Friday 13th November
Location: The Richmond River Estuary, off Ballina.
Plan A was to sail from Iluka to Evans Head: and I
was up with the larks and crossed the Clarence River bar at 07.00, perfect
timing, and I only had to do battle with the returning fishing fleet: full steam
ahead, and repairing their nets or whatever it is that they do when you are
hoping they are looking to see if anyone is trying to come in the opposite
direction! Out in the bay there was no wind at all, and I had to motor yet
again. There was a reverse current close inshore, and in three hours I was
abreast of Evans Head. this is such a shallow place that the bar has less than a
metre of water at low tide, so rather than wait for six hours I decided to carry
on to the next place; Ballina. Rewarded for my boldness by a super sail: the
wind got up late morning (which is typical), and for a change Fleck seemed to
relish beating into it, making 5kts, and tacking through just 90 degrees.So we
sailed 40 miles to cover the 20 miles distance, but in good time to catch the
tide over the Richmond River bar, and with cloudless skies, a warm breeze, and
calm seas, we had the spray hood down the whole way.
The Richmond is as big as the Clarence, but not
nearly so attractive. Everywhere is very flat. It is three miles up to the
anchorage off the Town of Ballina, and then a half mile in the poor old dinghy.
There are no other visitors. The Grey Nomads and the Surfers all head for Byron
Bay just a few miles further up the coast, but there is nowhere there to park a
yacht. Ballina is spread out along the Pacific Highway: I walk along this to get
fronm the dinghy landing to the Town. The road is an unremarkable piece of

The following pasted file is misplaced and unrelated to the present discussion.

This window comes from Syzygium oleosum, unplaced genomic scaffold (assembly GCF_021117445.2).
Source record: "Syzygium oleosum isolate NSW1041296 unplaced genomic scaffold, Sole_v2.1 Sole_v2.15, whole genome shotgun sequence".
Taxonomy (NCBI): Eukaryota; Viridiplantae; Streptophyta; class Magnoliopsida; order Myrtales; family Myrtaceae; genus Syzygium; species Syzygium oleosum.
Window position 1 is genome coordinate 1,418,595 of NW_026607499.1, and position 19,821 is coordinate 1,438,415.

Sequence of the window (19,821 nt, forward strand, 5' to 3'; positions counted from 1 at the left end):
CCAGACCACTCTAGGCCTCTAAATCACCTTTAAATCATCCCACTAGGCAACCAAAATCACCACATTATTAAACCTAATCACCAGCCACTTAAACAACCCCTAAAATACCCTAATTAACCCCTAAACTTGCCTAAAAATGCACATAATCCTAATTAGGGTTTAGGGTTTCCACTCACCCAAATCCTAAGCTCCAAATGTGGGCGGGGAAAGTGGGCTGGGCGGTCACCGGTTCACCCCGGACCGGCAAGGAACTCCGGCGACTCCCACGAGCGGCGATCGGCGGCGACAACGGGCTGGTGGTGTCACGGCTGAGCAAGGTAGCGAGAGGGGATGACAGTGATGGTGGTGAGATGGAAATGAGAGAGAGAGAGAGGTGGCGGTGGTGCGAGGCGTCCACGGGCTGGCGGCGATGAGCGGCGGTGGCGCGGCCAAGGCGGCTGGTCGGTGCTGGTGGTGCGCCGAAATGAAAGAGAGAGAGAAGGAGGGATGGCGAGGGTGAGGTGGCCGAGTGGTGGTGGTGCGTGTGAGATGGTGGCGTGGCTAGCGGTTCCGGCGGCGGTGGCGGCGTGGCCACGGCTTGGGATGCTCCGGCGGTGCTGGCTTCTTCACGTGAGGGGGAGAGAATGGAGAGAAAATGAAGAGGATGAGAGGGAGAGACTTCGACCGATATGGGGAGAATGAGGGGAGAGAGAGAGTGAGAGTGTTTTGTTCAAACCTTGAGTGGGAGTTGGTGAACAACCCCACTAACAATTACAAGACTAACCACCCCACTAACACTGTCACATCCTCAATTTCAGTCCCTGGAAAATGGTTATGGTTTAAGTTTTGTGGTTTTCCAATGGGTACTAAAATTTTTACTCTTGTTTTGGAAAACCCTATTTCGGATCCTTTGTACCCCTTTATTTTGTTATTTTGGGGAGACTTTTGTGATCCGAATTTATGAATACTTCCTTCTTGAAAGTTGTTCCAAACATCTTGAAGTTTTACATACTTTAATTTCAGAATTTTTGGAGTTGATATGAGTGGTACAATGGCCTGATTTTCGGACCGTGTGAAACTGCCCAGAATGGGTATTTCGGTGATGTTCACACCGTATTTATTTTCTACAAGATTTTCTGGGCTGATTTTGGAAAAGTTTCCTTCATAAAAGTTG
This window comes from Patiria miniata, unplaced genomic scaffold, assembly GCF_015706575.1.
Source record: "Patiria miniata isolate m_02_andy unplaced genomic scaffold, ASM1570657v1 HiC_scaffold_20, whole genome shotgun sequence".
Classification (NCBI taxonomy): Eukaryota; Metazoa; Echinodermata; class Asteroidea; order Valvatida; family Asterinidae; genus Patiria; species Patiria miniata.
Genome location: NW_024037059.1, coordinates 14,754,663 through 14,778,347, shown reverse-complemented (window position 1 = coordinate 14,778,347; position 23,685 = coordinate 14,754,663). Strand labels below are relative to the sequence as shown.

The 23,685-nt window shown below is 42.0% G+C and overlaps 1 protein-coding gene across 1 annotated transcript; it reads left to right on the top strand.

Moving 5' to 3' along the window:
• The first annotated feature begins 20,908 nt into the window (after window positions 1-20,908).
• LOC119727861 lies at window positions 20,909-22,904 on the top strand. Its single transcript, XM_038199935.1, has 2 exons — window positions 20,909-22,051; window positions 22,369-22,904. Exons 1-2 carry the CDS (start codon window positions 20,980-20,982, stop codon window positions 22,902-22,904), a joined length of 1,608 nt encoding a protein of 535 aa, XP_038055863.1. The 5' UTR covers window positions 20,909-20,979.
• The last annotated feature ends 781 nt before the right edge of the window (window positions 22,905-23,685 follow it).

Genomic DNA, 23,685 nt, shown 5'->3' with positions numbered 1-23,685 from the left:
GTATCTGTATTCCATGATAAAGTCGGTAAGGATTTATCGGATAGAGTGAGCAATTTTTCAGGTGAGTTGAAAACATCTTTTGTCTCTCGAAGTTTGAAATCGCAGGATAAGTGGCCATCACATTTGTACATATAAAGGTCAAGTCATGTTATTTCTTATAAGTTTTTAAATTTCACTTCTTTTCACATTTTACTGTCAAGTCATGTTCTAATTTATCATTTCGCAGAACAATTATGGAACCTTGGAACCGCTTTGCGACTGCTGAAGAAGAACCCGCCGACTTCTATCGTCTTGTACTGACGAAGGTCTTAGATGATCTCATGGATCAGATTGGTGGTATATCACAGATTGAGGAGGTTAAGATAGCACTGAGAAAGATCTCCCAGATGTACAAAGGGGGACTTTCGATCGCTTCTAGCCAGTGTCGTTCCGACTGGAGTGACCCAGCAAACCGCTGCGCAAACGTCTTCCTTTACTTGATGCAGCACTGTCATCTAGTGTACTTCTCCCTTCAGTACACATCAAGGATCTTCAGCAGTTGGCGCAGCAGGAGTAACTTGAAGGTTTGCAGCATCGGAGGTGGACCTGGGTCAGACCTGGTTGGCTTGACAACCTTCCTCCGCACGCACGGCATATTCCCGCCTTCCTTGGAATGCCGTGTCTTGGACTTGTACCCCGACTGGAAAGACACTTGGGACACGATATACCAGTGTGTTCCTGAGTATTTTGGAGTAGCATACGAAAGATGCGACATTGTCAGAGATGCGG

single carriageway tarmac, it is the trucks that tell you that this in fact the
only road north: huge things that I associate with American 'Road Movies'. Each
truck has a towed trailer just as big as the truck, and these vehicles often
travel in pairs: all decked out in the transport Company logos, the effect is of
a small train.
Ballina, when you get to it, is not so bad. Nice
old spaghetti western style falsly grandiose fronts to the 'old' buildings on
the main street, with the Malls tucked discreetly away as usual on one side, and
high rise residential developement on the other, fronting the river. And
the biggest RSL Club that I have seen anywhere (See previous for 'clubs'),
with its own multistory car park. I thought that with a Club that big the hotels
might also proove to be shining examples of their ilke. And I was right. Saved
however by the discovery of Squire's Golden Ale at the third time of
Today there is supoposed to be a southerly change,
and certainly there is cloud about as I write. Hopefully I will get up to the
Gold Coast overnight with a following wind, but I'm doing the weather forecasts
next, and so at this stage I'm planning no more than my coffe shop stop later
this morning. Oh, and I am loving Hilary
Mantel's Wolf Hall so much that I am rationing myself to 25 pages at a time.
There seems to have been no time for painting, and little for my piano practice,
in reality it is my stress and time management that is at fault: If all you have
to worry about is getting back to Bundaberg by the begining of December, that is
all you worry about!!